Cate Le Bon’s music often sounds as if it’s been written in isolation, unaffected by convention and the outside world. Her last album, ‘Crab Day’, was strange and genre-defying, its lyrics brimming with idiosyncrasies and wonderfully bizarre metaphors that you wouldn’t find anywhere else (whatever you think of the line “Love is not love when it’s a coat hanger,” you’d be hard-pushed to call it a cliche).
The same is true of ‘Reward’. The difference is, this record actually was written in isolation, a process that began when the Welsh songwriter spent a year living “sequestered in the Cumbrian mountainside” with nothing but homemade wooden furniture for company.
While the album was eventually recorded elsewhere in the UK and the US with a troupe of regular accomplices (Stella Mozgawa and H.Hawkline both returning), that isolation appears to have left a melancholic imprint on ‘Reward’, which sees Cate ruminating on dead flowers, tragedy and unrequited love. The result is a deeply personal album, at once beautiful and mournful, and rarely straightforward.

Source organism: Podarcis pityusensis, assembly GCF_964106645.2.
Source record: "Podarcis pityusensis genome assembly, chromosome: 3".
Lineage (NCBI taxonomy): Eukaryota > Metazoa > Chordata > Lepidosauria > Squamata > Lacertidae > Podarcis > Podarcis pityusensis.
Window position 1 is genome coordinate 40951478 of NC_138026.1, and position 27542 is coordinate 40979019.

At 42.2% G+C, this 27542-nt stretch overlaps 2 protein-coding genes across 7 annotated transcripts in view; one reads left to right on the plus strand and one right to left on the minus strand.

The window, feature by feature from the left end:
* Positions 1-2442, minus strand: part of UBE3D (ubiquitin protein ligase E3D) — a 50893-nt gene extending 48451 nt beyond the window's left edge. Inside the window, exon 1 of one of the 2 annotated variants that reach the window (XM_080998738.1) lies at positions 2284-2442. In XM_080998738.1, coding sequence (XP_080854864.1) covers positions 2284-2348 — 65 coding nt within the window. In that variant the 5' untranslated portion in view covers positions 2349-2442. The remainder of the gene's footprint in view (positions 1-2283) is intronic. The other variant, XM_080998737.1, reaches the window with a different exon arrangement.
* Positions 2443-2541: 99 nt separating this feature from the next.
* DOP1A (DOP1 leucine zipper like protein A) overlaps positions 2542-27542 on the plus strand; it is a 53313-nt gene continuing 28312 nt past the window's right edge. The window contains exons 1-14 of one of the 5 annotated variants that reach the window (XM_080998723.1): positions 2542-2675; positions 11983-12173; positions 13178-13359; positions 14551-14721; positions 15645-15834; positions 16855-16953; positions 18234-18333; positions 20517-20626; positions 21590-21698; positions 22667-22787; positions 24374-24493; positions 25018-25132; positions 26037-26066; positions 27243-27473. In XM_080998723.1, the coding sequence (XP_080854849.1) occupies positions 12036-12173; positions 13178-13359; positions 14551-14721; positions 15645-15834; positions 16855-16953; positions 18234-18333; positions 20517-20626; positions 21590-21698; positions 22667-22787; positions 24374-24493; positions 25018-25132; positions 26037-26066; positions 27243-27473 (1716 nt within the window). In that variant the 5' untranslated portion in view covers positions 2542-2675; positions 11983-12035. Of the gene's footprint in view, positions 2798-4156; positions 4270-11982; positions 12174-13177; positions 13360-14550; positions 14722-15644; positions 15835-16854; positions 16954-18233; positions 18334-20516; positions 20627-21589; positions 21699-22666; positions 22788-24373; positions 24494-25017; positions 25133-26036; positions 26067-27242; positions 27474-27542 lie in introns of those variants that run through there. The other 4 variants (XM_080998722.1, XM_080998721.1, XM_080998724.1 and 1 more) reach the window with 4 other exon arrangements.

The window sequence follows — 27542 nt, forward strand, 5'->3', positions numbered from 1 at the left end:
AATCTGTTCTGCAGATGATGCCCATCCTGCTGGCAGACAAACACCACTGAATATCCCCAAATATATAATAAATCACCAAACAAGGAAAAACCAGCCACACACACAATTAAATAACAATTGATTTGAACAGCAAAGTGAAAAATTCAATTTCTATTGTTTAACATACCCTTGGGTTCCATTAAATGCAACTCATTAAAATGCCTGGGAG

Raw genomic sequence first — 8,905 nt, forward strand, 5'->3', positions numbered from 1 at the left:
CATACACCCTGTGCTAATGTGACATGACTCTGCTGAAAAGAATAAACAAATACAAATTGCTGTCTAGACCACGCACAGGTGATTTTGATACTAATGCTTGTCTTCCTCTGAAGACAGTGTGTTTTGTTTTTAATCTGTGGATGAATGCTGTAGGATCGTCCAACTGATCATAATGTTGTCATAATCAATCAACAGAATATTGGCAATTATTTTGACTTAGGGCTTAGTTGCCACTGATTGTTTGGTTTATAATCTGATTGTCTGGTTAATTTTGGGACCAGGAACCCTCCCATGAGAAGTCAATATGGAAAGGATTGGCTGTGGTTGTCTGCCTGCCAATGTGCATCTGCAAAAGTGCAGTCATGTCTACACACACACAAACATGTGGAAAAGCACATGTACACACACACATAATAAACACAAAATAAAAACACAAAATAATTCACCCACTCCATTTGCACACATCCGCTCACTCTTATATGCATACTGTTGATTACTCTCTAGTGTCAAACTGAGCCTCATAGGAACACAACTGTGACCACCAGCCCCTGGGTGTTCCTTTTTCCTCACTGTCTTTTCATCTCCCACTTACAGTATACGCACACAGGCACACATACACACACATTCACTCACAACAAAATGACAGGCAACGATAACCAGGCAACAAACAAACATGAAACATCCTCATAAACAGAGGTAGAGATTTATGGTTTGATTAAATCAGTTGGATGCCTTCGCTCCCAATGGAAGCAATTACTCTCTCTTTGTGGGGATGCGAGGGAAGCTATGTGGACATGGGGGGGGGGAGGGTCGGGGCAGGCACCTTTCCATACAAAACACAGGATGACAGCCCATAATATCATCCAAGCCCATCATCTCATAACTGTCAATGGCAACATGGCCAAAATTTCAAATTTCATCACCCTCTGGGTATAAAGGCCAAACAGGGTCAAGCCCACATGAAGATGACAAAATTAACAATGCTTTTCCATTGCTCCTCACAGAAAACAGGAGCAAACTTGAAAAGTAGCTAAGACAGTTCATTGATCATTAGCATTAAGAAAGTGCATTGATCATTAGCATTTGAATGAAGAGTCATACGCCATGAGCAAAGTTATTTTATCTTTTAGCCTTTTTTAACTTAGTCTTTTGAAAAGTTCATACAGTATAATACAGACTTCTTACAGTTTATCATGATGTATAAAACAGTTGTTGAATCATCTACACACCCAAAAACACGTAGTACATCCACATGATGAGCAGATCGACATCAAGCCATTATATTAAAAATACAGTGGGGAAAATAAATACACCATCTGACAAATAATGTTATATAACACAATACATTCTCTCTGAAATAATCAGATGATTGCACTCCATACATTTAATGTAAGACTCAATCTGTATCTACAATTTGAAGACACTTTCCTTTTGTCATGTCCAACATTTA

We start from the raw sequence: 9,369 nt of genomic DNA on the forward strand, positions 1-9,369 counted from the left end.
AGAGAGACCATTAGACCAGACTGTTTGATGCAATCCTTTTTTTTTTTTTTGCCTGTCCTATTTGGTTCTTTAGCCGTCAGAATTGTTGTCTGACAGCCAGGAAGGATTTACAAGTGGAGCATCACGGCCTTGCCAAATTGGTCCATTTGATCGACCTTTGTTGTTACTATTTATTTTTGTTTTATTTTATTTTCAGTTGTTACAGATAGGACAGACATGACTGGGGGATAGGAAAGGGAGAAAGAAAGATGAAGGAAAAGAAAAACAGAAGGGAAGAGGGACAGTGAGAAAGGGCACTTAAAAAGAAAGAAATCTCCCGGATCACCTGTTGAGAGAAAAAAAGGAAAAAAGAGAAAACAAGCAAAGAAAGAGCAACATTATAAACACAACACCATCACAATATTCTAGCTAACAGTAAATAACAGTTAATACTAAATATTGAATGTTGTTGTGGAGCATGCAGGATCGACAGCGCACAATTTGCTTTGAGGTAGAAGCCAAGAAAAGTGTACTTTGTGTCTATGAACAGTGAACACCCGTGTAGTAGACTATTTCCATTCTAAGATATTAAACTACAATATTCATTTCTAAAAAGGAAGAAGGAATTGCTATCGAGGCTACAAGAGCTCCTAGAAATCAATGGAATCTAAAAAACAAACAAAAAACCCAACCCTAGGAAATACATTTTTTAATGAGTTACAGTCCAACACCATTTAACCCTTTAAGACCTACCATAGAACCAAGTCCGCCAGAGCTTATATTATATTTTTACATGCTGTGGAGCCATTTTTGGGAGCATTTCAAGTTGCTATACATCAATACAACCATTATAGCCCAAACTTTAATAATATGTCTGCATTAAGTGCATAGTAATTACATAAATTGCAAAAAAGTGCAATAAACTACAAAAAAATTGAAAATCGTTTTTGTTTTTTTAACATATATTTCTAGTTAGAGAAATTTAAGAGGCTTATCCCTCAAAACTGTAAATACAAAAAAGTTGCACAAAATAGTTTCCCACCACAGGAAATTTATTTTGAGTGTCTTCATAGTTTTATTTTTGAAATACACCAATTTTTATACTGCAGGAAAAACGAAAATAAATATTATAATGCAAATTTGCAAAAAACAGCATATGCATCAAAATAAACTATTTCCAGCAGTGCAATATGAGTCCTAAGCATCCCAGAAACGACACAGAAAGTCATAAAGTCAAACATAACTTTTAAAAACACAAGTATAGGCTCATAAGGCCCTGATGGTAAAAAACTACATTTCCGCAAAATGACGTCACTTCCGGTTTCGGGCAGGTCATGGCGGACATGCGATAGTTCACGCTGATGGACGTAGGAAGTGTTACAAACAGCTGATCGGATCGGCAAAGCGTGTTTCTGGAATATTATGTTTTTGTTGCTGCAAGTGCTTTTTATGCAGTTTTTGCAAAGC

Just as songs land on sweet melodies, they segue into something altogether more challenging, with discordant guitars or droning sax, as on ‘Mother’s Mother’s Magazines’ and ‘The Light’ respectively. Her lyrics are challenging, too, often featuring very surreal imagery, somewhere between whimsical and disturbing (“I was born with no lips / Drip drip drips,” she sings on ‘Magnificent Gestures’.)
With all this going on, ‘Reward’ could feel like a slog, too bleak and weird to be truly enjoyable - but it doesn’t. It’s entirely captivating, with just enough moments of optimism to keep you hanging on. “Love is beautiful to me, love is you,” she ends, inspiring hope that the Cumbrian countryside isn’t quite as desolate as first made out.